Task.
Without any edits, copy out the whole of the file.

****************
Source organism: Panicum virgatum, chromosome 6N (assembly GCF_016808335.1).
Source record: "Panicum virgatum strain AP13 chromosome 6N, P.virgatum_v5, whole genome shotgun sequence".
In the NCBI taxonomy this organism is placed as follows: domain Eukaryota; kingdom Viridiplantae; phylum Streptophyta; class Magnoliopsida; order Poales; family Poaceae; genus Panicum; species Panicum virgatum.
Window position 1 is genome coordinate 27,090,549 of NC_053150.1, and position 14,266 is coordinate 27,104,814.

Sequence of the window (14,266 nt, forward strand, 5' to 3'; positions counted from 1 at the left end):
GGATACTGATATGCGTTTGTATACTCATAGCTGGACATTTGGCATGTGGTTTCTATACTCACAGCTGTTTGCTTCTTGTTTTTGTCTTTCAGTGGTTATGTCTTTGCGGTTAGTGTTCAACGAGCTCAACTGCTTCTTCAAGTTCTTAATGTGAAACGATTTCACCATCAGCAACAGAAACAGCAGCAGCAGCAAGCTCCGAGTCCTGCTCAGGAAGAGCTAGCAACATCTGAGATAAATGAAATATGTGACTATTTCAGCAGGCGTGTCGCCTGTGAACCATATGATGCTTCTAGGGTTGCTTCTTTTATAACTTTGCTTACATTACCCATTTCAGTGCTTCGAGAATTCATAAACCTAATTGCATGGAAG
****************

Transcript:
Source organism: Panicum virgatum, chromosome 6N (assembly GCF_016808335.1).
Source record: "Panicum virgatum strain AP13 chromosome 6N, P.virgatum_v5, whole genome shotgun sequence".
In the NCBI taxonomy this organism is placed as follows: domain Eukaryota; kingdom Viridiplantae; phylum Streptophyta; class Magnoliopsida; order Poales; family Poaceae; genus Panicum; species Panicum virgatum.
Window position 1 is genome coordinate 27,090,549 of NC_053150.1, and position 14,266 is coordinate 27,104,814.

Sequence of the window (14,266 nt, forward strand, 5' to 3'; positions counted from 1 at the left end):
GGATACTGATATGCGTTTGTATACTCATAGCTGGACATTTGGCATGTGGTTTCTATACTCACAGCTGTTTGCTTCTTGTTTTTGTCTTTCAGTGGTTATGTCTTTGCGGTTAGTGTTCAACGAGCTCAACTGCTTCTTCAAGTTCTTAATGTGAAACGATTTCACCATCAGCAACAGAAACAGCAGCAGCAGCAAGCTCCGAGTCCTGCTCAGGAAGAGCTAGCAACATCTGAGATAAATGAAATATGTGACTATTTCAGCAGGCGTGTCGCCTGTGAACCATATGATGCTTCTAGGGTTGCTTCTTTTATAACTTTGCTTACATTACCCATTTCAGTGCTTCGAGAATTCATAAACCTAATTGCATGGAAG